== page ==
(Edit: This post was prompted by the weirdness of working on a historical man’s tailored coat and some simple knit tops for my MIL at the same time. And crankiness. I get pretty cranky on this subject, I think I’d had a series of conversations about labor practices and was upset by them. I edited this post for style and clarity, because I wrote this some time ago and perhaps now I’m a better writer but I stayed true to the original tone.)
On the other end of the spectrum, I’m sweatshop sewing. Hooray. I wanted to just sit down and sew something start to finish yesterday, and the already cut MIL tops called my name. It’s all a little disheartening because between me and you I think the final product looks like a Wal-Mart special.
We don’t have Wal-Mart here but “Big W” is- well- big. Interesting to note that Big W uses exactly the same sort of signs, fonts, pricing schemes, logos and slave labor camps as the American abomination. I don’t bother pointing it out to people any more. Australians are clever enough to know that Wal-Mart = Evil, but point out Big W is the same company and they’re shocked. Shocked! I don’t mention it any more.
Target and K-mart are also big. I hate buying cheap clothes. Aside from the sartorial aspect, as a sewist I know what goes into clothes; when I pay $12 for a pair of knit leggings I know someone is getting screwed somewhere. I take full responsibility for screwing the person, whoever they are.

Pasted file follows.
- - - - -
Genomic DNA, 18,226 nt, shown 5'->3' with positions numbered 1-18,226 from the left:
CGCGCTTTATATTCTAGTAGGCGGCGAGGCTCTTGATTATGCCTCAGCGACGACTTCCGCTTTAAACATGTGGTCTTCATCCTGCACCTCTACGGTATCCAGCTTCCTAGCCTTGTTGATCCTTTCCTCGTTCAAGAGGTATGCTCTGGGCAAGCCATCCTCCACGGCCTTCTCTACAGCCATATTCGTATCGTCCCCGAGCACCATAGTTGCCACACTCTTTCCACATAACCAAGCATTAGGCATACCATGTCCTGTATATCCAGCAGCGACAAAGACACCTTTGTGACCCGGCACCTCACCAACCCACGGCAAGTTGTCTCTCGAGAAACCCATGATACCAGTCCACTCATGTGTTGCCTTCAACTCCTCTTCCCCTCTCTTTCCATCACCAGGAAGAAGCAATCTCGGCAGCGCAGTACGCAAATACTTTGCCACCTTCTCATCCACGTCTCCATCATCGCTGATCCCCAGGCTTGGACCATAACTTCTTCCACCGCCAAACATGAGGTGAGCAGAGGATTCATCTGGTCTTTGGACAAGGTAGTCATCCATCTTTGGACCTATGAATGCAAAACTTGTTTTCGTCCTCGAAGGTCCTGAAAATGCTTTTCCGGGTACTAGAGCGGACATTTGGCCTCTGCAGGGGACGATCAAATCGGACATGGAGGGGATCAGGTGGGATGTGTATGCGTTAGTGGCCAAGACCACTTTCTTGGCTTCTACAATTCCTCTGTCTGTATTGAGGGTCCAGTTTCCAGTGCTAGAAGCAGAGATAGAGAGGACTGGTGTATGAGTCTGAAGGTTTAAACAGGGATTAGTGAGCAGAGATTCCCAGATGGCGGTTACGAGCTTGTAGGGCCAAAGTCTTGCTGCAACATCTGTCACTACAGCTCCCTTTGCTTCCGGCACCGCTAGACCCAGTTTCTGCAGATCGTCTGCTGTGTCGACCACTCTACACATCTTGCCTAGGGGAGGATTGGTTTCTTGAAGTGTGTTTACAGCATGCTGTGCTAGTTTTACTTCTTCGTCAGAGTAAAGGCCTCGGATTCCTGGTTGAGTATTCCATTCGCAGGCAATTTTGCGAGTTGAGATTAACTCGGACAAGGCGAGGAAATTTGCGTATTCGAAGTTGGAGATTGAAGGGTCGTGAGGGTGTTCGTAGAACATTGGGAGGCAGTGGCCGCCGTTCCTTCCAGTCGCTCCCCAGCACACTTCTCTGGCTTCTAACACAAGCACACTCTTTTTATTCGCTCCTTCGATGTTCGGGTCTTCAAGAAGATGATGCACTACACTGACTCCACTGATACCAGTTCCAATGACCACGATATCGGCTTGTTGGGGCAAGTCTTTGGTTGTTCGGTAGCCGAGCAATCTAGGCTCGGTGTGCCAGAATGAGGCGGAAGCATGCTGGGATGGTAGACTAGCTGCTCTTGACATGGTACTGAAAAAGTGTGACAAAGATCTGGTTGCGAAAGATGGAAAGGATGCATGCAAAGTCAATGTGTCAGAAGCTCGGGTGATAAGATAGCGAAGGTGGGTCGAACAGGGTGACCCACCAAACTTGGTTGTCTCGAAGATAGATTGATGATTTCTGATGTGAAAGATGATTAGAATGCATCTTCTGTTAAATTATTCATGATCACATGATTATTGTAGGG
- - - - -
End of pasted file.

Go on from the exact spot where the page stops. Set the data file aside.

How could I go off on a Wal-Mart tangent like that? It’s so dreadfully three-years-ago… I’m sure I’m not offering new information. I ask myself- if it is so well known as to become a cliche that Wal-Mart makes profit off the misery of its employees at home and in the sweatshops, then why do people still shop there? It is the consumer who becomes the predator in this case, when they still choose to shop in such a place. That is how I feel when I walk into one of those stores, like a filthy consumerist predator.
Some people point out to me that when they buy at one of those stores they “get more for their money.” Really? Do I need five crappy t-shirts that would collectively last as long as one well-made ethical one?
Other people might say that they can’t afford to shop anywhere else. To them I say if you live in poverty here, you are impoverished by the standards of the West. I could consider myself poor. Then I look around and see I have a house. I have nutritious food, even if it is a little plain. We have a car. We have electricity and a computer and a phone. I have always been rather poor, but I never had to fetch drinking water and carry it to my house. Never. I have more than many people on this earth can dream of having.
The argument that a rich person can victimize a poor person because the rich person isn’t as rich as the other rich people turns my stomach.
We tell ourselves we are not actively hurting anyone, which soothes our conscience. It’s easy to write off horrific working conditions in a factory in an unpronounceable city on the other side of the world. We blame the company but forget that the company would not conduct business that way if no one bought their goods. Consumers, we are active and not passive. Every purchase has meaning.
I know I’m “preaching to the choir” here- I rather enjoy the many people in the sewing community who take issues like consumption and ethics to heart.